Etan: That's great and you touched on something that was really powerful. I work with a lot of kids in correctional facilities and I use poetry and writing as a way for them to get their frustrations out and it is really effective. It sounds like you did the same thing with painting. Talk a little about how valuable having some type of outlet is.

Bua: Well, the simplest way I can say it it, if you don’t have an outlet, you are going to explode. If you are generating a lot of electricity and a lot of energy and you don’t have anyplace to plug in that electricity you are going to explode or implode for that matter. Doesn’t have to be painting or writing, it could be athletics, could be sports, could be reading. For me, it was really painting and that was internal, and I had external outlets as well like breakdancing actually I was a professional breakdancer for many years and that movement that expression was my release. I needed both internal and external expressions. If you don’t have an outlet, you will begin to do very destructive things. I think naturally, the influences that are on the street are just there to provide you all of the opportunities to do destructive things. People wonder why kids do some of the things they do. Rob people and not even take their money, just mug them for no reason. Break windows. Start doing sick harmful things to animals. They have rage and it is manifesting itself in negative ways because that has become their outlets. Transferring that rage into something positive is probably the most important thing that every kid who is feeling that can do, and for some it may not be painting or basketball or writing it may be gardening or singing or sculpture etc but they have to find something or they will eventually explode.

Etan: Thats great one more question then I’mma let you go. You have a daughter and I know from experience having kids give you a whole new appreciation for life and you can’t put into words the feeling of love that you have for them, tell me a little about your relationship with your daughter and how you were able to learn how to be a father after never seeing it at home. Sorry for loaded question.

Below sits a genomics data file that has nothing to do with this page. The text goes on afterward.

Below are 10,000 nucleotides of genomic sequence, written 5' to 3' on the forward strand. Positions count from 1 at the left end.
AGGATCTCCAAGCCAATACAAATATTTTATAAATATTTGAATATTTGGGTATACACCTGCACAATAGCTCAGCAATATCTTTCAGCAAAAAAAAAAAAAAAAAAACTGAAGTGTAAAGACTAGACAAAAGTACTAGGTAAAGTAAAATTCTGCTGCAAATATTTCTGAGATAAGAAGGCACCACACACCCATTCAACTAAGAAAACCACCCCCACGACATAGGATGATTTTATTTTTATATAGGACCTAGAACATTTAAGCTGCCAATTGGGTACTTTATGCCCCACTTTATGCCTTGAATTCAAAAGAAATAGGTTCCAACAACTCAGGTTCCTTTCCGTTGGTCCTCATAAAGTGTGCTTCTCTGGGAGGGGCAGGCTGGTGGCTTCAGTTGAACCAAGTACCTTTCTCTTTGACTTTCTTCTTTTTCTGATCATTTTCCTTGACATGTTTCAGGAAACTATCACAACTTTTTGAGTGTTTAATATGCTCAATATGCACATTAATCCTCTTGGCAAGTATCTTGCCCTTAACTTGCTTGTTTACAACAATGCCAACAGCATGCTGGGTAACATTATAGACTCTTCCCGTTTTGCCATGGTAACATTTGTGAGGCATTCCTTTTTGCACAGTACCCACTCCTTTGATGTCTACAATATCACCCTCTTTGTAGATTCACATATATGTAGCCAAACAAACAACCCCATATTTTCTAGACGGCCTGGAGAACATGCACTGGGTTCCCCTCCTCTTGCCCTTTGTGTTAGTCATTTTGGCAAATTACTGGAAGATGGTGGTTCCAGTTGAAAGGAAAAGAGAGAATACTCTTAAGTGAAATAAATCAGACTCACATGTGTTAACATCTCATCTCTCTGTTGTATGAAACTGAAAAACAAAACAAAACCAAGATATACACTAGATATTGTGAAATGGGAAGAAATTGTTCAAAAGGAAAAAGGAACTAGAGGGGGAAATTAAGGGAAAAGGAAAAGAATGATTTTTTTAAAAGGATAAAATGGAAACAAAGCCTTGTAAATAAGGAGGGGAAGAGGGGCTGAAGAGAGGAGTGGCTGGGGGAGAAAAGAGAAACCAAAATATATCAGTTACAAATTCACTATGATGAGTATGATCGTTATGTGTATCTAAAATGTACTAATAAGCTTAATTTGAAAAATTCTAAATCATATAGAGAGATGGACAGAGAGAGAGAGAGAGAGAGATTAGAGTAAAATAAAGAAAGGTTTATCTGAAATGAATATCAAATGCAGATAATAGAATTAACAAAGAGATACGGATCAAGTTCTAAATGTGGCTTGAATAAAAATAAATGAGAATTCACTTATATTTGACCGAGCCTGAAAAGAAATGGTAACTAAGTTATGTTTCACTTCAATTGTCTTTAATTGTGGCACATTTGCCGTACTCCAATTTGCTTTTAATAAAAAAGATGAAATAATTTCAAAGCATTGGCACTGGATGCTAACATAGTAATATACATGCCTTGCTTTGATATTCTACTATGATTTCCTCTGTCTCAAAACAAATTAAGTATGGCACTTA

Bua: No, thats good. I don’t know if I have ever expressed all of this. Ok let me take a deep breath. I Honestly, I was afraid to have children. It wasn’t a planned thing, and my ex wife and I definitely didn’t plan it. And when it happened, I was a little panicked. It was like uh oh, I don’t have any skill set, I don’t know how to do this, what am I going to do? I didn’t have a dad so that I could say, ok that’s what you do. That’s how I handle this situation or that situation because I never saw what a real father was suppose to be. So, when I found out that I was having a child, it was a really scary situation for me. It wasn’t until she was born, and she grew older, it was like everyday the love grew deeper and deeper. Its like you said, its one of those things that you can’t describe in words. Everyone things that my DJ is my greatest painting, but really my greatest painting is my daughter. I would do anything for her, I would take a bullet for her. I would die for her. It is a very powerful thing to have a child, to be in her life and to be involved in her life. It just makes me sad to reflect that I didn’t have a father who could have and should have experienced all of that. In a lot of ways, I feel sorry for him because he missed out on that. I think about her first steps, to her first words, to those funny things that she does, her incredible drawings, and its one of those things that is invaluable and I will die for. Not many things I can say that about, but I will die for my daughter. Thats how much I love her and cherish her

Danielle Sykes

Caryberry Graphic Designs, LLC, Clinton, MD 20735